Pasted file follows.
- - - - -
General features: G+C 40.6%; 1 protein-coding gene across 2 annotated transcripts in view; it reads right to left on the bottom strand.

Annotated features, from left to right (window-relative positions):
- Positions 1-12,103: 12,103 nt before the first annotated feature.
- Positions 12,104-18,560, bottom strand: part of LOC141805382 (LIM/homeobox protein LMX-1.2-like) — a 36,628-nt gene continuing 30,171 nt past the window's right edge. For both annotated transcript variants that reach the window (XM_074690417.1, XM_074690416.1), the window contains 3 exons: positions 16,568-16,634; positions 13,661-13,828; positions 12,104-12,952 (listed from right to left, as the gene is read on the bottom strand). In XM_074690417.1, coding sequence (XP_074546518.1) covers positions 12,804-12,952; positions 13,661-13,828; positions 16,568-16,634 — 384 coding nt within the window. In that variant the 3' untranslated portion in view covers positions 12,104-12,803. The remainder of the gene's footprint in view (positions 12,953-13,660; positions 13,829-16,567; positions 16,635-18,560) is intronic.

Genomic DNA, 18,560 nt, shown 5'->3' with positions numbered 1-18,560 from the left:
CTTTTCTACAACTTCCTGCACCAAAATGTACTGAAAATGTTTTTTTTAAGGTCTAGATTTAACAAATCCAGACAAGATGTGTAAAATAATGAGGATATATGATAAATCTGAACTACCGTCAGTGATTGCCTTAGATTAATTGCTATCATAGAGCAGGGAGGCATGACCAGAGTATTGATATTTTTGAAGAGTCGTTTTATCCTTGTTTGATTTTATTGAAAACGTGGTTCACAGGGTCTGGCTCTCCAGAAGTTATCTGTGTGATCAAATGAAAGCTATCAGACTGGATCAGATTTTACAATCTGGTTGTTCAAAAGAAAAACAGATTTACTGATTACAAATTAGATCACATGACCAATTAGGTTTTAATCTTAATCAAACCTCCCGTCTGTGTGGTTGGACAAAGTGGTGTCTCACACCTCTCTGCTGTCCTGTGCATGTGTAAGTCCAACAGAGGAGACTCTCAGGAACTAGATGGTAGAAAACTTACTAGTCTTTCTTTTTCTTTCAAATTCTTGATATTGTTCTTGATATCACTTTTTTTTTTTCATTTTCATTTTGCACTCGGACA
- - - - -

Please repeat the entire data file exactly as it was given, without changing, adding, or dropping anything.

General features: G+C 40.6%; 1 protein-coding gene across 2 annotated transcripts in view; it reads right to left on the bottom strand.

Annotated features, from left to right (window-relative positions):
- Positions 1-12,103: 12,103 nt before the first annotated feature.
- Positions 12,104-18,560, bottom strand: part of LOC141805382 (LIM/homeobox protein LMX-1.2-like) — a 36,628-nt gene continuing 30,171 nt past the window's right edge. For both annotated transcript variants that reach the window (XM_074690417.1, XM_074690416.1), the window contains 3 exons: positions 16,568-16,634; positions 13,661-13,828; positions 12,104-12,952 (listed from right to left, as the gene is read on the bottom strand). In XM_074690417.1, coding sequence (XP_074546518.1) covers positions 12,804-12,952; positions 13,661-13,828; positions 16,568-16,634 — 384 coding nt within the window. In that variant the 3' untranslated portion in view covers positions 12,104-12,803. The remainder of the gene's footprint in view (positions 12,953-13,660; positions 13,829-16,567; positions 16,635-18,560) is intronic.

Genomic DNA, 18,560 nt, shown 5'->3' with positions numbered 1-18,560 from the left:
CTTTTCTACAACTTCCTGCACCAAAATGTACTGAAAATGTTTTTTTTAAGGTCTAGATTTAACAAATCCAGACAAGATGTGTAAAATAATGAGGATATATGATAAATCTGAACTACCGTCAGTGATTGCCTTAGATTAATTGCTATCATAGAGCAGGGAGGCATGACCAGAGTATTGATATTTTTGAAGAGTCGTTTTATCCTTGTTTGATTTTATTGAAAACGTGGTTCACAGGGTCTGGCTCTCCAGAAGTTATCTGTGTGATCAAATGAAAGCTATCAGACTGGATCAGATTTTACAATCTGGTTGTTCAAAAGAAAAACAGATTTACTGATTACAAATTAGATCACATGACCAATTAGGTTTTAATCTTAATCAAACCTCCCGTCTGTGTGGTTGGACAAAGTGGTGTCTCACACCTCTCTGCTGTCCTGTGCATGTGTAAGTCCAACAGAGGAGACTCTCAGGAACTAGATGGTAGAAAACTTACTAGTCTTTCTTTTTCTTTCAAATTCTTGATATTGTTCTTGATATCACTTTTTTTTTTTCATTTTCATTTTGCACTCGGACA